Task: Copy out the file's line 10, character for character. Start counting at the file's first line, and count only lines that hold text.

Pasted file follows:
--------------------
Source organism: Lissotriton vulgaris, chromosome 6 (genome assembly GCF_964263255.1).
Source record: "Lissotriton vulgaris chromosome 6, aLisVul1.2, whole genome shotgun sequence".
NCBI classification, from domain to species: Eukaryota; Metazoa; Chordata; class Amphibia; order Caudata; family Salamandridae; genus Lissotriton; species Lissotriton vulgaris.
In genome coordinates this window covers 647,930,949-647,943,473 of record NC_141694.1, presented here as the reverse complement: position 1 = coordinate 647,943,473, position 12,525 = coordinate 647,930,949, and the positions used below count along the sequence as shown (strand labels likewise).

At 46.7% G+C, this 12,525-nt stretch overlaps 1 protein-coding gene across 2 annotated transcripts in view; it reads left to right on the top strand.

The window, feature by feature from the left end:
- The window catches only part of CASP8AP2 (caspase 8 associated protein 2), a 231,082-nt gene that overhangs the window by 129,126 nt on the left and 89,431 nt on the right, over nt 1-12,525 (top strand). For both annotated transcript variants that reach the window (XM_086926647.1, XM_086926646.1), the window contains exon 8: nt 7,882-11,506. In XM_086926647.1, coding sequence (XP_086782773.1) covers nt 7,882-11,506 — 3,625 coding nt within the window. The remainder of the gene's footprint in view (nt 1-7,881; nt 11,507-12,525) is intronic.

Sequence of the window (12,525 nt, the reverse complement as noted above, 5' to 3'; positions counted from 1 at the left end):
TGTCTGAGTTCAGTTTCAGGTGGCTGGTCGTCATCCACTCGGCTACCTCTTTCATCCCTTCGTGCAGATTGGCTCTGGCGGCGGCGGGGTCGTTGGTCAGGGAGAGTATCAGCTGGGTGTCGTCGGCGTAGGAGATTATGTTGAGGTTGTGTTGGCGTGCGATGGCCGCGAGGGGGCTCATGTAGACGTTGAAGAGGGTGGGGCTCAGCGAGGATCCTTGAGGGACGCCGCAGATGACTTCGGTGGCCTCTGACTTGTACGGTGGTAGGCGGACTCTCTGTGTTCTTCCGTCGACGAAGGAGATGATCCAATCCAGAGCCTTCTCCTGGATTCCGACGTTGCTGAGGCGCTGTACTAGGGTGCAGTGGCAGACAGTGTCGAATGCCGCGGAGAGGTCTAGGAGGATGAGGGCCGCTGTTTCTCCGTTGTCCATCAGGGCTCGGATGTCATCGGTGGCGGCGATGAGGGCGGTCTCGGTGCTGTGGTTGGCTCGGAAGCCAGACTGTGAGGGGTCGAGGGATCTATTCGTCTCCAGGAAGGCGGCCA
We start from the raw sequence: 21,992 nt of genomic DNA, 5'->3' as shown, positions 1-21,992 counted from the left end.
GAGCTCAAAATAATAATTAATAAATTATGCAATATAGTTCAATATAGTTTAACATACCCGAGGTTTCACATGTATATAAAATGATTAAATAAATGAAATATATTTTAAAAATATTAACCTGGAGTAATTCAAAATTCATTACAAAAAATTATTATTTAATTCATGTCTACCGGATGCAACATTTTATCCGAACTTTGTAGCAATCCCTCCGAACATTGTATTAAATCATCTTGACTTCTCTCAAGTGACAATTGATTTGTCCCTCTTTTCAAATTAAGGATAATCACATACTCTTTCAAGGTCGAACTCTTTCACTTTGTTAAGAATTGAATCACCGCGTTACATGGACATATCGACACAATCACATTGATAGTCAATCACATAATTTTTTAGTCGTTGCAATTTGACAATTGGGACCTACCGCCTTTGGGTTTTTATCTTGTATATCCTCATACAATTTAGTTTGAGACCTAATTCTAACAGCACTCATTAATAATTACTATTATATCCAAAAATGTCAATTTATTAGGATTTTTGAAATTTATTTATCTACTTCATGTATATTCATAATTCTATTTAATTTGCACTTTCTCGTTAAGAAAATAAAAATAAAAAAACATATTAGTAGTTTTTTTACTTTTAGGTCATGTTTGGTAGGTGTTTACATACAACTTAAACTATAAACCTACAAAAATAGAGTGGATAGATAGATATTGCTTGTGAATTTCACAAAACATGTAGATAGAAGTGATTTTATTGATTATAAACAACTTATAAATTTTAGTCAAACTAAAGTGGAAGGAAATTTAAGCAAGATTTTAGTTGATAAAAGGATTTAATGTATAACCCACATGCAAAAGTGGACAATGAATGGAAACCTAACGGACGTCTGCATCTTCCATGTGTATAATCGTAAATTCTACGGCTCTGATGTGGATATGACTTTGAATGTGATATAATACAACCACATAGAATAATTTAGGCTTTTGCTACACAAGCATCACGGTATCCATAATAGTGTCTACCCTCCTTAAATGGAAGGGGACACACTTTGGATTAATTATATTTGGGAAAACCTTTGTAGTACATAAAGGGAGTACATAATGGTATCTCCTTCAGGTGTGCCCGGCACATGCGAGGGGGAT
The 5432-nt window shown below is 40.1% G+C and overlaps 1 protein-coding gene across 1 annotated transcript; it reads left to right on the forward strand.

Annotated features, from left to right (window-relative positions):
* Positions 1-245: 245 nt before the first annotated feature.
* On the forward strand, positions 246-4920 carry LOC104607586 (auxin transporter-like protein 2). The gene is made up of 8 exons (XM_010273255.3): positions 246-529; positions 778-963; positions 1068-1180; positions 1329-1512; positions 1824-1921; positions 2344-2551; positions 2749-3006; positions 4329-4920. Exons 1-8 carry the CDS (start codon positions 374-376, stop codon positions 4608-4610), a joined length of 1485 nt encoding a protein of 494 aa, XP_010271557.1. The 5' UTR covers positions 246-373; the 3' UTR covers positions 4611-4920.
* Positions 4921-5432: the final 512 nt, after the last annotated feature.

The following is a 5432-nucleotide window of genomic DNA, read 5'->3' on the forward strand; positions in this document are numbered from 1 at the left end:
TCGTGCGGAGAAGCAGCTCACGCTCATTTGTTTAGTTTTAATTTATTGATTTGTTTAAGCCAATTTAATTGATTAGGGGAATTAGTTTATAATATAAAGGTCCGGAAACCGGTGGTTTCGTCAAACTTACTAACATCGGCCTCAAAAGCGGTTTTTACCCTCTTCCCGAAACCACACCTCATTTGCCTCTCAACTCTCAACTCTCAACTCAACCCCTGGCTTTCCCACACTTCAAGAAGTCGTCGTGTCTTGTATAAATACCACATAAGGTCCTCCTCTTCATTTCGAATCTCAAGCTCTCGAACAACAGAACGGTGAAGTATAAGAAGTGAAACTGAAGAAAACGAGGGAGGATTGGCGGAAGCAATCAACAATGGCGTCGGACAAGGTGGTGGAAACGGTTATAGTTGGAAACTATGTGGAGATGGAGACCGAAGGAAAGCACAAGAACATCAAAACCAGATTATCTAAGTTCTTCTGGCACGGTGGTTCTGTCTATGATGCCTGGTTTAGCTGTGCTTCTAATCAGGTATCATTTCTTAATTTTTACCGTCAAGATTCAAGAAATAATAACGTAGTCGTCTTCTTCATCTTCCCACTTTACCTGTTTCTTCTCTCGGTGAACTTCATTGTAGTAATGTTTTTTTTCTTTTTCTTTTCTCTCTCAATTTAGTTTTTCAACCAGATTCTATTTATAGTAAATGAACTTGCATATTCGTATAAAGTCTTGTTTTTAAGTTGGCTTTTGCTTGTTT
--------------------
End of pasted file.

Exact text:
We start from the raw sequence: 21,992 nt of genomic DNA, 5'->3' as shown, positions 1-21,992 counted from the left end.